Those old prescription drug bottles gathering dust in your medicine cabinet might seem harmless, but they’re prime bait for criminals. And studies have shown that more than half of prescription drug abusers get their medicines from friends or relatives. Also, pharmaceutical substances account for more than half of the calls made to the Washington Poison Center.Several scattered, unaffiliated local efforts around Washington state have attempted to address this problem. Even without much coordination, these take-back programs have resulted in the collection and proper disposal of about 40 tons of dangerous medicines. Imagine what could be accomplished through a coordinated effort. Washingtonians can fuel their imagination by visiting the website Take Back Your Meds. And our legislators can do their part by passing companion bills in the respective chambers this year.
These bills would “create a statewide system for secure return and environmentally sound disposal of leftover prescription and over-the-counter medicines from our homes.” Among the sponsors is state Sen. Craig Pridemore, D-Vancouver.
The Columbian supported both bills last year, but neither made it to a vote in the House or Senate. This year, lawmakers would be wise to expedite the measures for many reasons, starting with these two: This is not another government program, and it’s budget neutral.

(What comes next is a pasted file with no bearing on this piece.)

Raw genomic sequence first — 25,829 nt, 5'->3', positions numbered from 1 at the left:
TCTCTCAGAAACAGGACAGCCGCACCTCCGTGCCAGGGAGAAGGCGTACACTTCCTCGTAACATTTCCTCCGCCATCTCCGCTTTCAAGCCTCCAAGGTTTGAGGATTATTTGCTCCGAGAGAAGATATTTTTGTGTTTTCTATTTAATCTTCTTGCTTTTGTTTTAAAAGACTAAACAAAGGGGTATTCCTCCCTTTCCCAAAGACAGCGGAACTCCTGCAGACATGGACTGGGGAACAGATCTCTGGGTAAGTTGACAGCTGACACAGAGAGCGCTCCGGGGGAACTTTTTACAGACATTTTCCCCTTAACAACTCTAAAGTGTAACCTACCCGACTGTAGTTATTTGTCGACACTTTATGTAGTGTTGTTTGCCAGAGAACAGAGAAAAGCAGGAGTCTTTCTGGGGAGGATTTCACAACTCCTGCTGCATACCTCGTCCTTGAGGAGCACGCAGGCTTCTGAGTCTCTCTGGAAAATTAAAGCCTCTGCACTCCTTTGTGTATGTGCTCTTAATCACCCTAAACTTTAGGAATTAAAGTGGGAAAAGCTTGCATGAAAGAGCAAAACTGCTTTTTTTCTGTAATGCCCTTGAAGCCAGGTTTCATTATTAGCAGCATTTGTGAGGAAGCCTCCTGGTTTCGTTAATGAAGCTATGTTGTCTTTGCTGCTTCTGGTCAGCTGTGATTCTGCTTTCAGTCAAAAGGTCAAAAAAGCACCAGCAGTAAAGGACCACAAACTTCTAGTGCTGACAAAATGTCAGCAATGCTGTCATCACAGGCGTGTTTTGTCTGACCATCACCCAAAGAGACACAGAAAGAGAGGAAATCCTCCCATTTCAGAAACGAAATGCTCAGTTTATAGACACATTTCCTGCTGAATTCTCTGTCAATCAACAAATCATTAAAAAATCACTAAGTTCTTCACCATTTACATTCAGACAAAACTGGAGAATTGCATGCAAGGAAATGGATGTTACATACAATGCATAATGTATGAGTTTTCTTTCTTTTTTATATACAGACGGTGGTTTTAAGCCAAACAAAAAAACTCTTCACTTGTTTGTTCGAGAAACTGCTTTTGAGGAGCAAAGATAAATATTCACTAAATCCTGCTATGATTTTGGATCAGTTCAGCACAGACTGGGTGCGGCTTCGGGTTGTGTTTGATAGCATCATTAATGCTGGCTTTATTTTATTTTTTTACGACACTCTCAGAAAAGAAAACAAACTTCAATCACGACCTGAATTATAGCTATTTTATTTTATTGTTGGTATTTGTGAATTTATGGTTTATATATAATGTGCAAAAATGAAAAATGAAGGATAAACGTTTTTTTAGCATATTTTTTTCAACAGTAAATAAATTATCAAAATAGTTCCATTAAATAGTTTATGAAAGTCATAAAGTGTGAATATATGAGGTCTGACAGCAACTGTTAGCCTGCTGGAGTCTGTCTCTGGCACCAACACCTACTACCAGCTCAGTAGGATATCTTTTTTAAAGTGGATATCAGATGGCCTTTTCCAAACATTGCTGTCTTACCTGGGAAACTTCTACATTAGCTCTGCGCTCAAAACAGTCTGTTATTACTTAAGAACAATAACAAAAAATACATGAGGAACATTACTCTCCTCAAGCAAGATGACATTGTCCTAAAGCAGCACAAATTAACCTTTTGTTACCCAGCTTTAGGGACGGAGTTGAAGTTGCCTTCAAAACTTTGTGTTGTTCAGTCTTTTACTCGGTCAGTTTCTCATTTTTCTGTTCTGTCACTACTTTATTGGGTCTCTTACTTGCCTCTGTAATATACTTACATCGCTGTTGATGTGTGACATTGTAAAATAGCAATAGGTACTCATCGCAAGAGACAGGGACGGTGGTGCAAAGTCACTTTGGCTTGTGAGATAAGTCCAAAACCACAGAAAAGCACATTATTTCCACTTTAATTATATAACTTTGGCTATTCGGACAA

A newly created, nonprofit WA Medicine Return Corp. would manage the medicine take-back program. It would be financed by drug producers through a small, almost negligible fee that amounts to 1 penny per $16 in medicine sales. More important than the size of that fee is that the total would be capped, so that overall revenue could not exceed $2.5 million per year. That’s plenty to run the product stewardship program, but it’s a drop in the bucket for drugmakers: less than 0.07 percent of the $4 billion in annual sales statewide.
Here’s another factor to consider in assessing the cost of the program: Local jurisdictions — often law enforcement agencies — would no longer have to absorb the costs of organizing the take-back programs, collecting the substances and transporting them to proper disposal. That would all be handled by a larger, more efficient and more effective statewide program.
It’s easy to see why this proposal is supported by the Washington Association of Sheriffs & Police Chiefs, the Association of Northwest Pharmacies, the Washington Association for Substance Abuse & Violence Prevention, the Washington State Association of Counties and many other groups. They all understand that the best place for unwanted pharmaceuticals is not home medicine cabinets, waiting for crooks or addicts. They also understand that, when Washingtonians don’t know what to do with old medicines or where to take them, medicine cabinets typically become the chosen receptacles. They know that a well-publicized, coordinated, privately funded program is the best solution.
We hope lawmakers this year pass Senate Bill 5234 and House Bill 1370.